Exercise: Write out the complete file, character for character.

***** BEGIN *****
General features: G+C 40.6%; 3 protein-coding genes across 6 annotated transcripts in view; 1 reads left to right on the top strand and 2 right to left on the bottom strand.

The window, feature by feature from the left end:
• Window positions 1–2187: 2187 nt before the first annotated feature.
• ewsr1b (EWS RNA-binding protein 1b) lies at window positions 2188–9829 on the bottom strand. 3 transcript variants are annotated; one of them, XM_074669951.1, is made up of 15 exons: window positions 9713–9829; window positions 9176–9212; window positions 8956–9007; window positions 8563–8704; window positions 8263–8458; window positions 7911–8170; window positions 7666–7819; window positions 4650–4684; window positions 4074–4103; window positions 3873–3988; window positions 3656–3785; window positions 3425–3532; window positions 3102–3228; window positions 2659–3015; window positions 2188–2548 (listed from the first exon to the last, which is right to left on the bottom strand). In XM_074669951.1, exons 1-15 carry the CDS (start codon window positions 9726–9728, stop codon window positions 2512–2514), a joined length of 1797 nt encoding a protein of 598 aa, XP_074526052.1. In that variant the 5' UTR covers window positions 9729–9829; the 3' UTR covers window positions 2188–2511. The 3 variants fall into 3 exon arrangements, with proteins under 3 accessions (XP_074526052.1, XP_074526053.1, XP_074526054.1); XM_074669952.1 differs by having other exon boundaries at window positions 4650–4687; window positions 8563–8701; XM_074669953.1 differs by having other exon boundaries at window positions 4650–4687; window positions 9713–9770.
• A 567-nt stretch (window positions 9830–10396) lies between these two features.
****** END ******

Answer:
General features: G+C 40.6%; 3 protein-coding genes across 6 annotated transcripts in view; 1 reads left to right on the top strand and 2 right to left on the bottom strand.

The window, feature by feature from the left end:
• Window positions 1–2187: 2187 nt before the first annotated feature.
• ewsr1b (EWS RNA-binding protein 1b) lies at window positions 2188–9829 on the bottom strand. 3 transcript variants are annotated; one of them, XM_074669951.1, is made up of 15 exons: window positions 9713–9829; window positions 9176–9212; window positions 8956–9007; window positions 8563–8704; window positions 8263–8458; window positions 7911–8170; window positions 7666–7819; window positions 4650–4684; window positions 4074–4103; window positions 3873–3988; window positions 3656–3785; window positions 3425–3532; window positions 3102–3228; window positions 2659–3015; window positions 2188–2548 (listed from the first exon to the last, which is right to left on the bottom strand). In XM_074669951.1, exons 1-15 carry the CDS (start codon window positions 9726–9728, stop codon window positions 2512–2514), a joined length of 1797 nt encoding a protein of 598 aa, XP_074526052.1. In that variant the 5' UTR covers window positions 9729–9829; the 3' UTR covers window positions 2188–2511. The 3 variants fall into 3 exon arrangements, with proteins under 3 accessions (XP_074526052.1, XP_074526053.1, XP_074526054.1); XM_074669952.1 differs by having other exon boundaries at window positions 4650–4687; window positions 8563–8701; XM_074669953.1 differs by having other exon boundaries at window positions 4650–4687; window positions 9713–9770.
• A 567-nt stretch (window positions 9830–10396) lies between these two features.